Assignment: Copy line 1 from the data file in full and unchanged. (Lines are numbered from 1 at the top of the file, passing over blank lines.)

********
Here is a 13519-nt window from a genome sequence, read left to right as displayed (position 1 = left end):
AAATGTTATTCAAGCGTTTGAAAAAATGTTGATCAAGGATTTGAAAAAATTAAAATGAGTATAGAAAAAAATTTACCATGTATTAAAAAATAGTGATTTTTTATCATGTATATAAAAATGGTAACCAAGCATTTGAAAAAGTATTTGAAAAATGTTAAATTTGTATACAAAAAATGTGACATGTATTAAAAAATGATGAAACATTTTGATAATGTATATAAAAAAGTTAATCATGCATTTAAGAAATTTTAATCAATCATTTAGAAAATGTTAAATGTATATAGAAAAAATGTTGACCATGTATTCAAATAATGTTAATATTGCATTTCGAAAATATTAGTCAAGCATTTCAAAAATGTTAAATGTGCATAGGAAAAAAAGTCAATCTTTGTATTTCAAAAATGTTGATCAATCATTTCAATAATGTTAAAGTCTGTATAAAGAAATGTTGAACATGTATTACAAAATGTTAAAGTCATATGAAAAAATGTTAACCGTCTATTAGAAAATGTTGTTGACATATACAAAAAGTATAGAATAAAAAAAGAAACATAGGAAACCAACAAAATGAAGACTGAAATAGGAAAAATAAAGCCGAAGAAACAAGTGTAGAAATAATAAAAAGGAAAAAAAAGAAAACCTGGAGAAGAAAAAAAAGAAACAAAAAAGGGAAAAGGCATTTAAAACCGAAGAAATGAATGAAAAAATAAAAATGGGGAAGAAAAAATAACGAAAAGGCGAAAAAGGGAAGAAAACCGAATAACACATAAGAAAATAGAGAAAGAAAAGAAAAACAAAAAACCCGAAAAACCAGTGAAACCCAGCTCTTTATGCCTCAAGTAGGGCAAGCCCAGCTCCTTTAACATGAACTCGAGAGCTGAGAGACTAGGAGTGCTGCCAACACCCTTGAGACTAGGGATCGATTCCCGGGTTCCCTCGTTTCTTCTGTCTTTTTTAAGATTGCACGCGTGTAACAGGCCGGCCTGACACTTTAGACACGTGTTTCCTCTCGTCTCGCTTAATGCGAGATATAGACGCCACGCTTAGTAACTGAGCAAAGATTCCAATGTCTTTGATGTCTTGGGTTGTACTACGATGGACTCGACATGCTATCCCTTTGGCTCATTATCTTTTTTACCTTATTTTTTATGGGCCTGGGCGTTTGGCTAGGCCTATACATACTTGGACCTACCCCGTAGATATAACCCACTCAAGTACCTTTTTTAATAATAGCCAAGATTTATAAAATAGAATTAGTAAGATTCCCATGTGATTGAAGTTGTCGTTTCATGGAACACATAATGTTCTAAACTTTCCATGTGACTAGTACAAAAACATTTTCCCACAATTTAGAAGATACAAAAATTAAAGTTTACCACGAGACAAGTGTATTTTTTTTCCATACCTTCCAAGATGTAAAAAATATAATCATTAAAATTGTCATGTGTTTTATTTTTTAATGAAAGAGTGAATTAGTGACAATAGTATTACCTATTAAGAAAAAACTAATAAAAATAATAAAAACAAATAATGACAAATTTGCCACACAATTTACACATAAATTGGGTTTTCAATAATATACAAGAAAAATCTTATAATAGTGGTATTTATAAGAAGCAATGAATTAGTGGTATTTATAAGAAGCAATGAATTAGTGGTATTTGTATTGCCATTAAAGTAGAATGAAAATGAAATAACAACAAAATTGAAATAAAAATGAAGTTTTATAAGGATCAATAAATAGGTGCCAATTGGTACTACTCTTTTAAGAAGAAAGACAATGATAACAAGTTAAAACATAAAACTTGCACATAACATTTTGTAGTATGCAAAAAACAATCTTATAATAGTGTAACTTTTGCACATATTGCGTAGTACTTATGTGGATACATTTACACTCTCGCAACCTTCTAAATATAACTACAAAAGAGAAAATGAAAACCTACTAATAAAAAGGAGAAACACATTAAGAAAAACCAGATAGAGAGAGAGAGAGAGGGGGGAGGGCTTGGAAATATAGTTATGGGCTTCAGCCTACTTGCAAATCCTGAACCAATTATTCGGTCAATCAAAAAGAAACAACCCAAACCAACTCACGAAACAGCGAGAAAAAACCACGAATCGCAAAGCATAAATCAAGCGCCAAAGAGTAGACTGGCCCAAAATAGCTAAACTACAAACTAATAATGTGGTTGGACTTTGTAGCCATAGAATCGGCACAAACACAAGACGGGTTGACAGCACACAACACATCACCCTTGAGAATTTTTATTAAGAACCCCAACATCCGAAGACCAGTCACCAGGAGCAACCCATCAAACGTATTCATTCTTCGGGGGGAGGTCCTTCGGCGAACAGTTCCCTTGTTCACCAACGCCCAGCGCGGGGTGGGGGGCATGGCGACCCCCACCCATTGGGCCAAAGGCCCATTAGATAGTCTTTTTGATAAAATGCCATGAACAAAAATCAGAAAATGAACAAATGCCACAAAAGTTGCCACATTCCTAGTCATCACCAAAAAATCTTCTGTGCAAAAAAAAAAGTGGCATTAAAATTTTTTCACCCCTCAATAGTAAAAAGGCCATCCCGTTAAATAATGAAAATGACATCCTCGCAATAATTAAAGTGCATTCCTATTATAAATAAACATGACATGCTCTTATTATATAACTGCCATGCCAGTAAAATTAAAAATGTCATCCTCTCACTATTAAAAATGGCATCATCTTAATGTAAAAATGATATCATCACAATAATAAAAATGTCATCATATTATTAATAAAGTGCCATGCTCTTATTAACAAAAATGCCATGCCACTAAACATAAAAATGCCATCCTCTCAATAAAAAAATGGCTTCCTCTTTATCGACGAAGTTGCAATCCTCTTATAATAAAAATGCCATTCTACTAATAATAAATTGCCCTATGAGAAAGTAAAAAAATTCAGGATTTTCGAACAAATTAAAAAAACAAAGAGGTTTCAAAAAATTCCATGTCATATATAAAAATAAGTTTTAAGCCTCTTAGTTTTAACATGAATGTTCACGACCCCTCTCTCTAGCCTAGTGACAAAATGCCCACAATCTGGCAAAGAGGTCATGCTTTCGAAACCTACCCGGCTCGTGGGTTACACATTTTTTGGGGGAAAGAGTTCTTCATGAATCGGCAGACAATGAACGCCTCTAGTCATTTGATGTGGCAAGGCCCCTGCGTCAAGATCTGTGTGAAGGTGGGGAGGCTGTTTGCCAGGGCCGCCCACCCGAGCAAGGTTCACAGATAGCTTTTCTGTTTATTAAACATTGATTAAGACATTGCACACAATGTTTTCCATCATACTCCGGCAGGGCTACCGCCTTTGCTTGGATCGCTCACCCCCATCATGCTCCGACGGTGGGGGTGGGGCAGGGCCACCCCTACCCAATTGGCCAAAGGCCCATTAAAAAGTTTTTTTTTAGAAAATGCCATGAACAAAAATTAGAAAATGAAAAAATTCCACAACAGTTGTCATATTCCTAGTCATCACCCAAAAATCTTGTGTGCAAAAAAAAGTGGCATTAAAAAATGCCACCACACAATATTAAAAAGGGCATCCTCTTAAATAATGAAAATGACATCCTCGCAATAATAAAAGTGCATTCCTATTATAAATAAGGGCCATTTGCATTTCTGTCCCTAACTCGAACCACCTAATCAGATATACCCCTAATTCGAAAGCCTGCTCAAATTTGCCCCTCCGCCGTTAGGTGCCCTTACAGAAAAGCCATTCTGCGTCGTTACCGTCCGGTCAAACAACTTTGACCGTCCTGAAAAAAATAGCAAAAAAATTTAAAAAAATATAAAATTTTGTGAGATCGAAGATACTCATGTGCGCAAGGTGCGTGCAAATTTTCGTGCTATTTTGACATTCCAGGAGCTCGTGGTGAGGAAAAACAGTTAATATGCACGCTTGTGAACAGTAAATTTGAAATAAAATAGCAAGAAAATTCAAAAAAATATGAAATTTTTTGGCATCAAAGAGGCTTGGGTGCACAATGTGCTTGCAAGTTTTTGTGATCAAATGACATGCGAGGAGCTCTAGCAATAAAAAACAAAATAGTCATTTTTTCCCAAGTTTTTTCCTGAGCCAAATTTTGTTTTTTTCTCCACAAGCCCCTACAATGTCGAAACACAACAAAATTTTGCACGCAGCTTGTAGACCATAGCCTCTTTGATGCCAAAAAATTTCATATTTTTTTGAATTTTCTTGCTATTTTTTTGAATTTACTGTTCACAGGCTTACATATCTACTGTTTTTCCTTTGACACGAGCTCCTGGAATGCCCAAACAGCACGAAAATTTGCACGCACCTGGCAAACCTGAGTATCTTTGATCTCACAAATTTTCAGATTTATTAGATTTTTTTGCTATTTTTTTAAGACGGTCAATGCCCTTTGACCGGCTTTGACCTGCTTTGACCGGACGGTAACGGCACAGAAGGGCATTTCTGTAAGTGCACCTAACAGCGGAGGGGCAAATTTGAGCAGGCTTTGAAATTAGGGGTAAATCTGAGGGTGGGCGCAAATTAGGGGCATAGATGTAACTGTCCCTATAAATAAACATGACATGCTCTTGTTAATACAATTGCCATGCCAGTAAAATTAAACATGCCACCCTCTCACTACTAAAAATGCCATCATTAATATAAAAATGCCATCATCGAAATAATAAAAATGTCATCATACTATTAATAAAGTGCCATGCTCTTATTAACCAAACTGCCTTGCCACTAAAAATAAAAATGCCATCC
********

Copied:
Here is a 13519-nt window from a genome sequence, read left to right as displayed (position 1 = left end):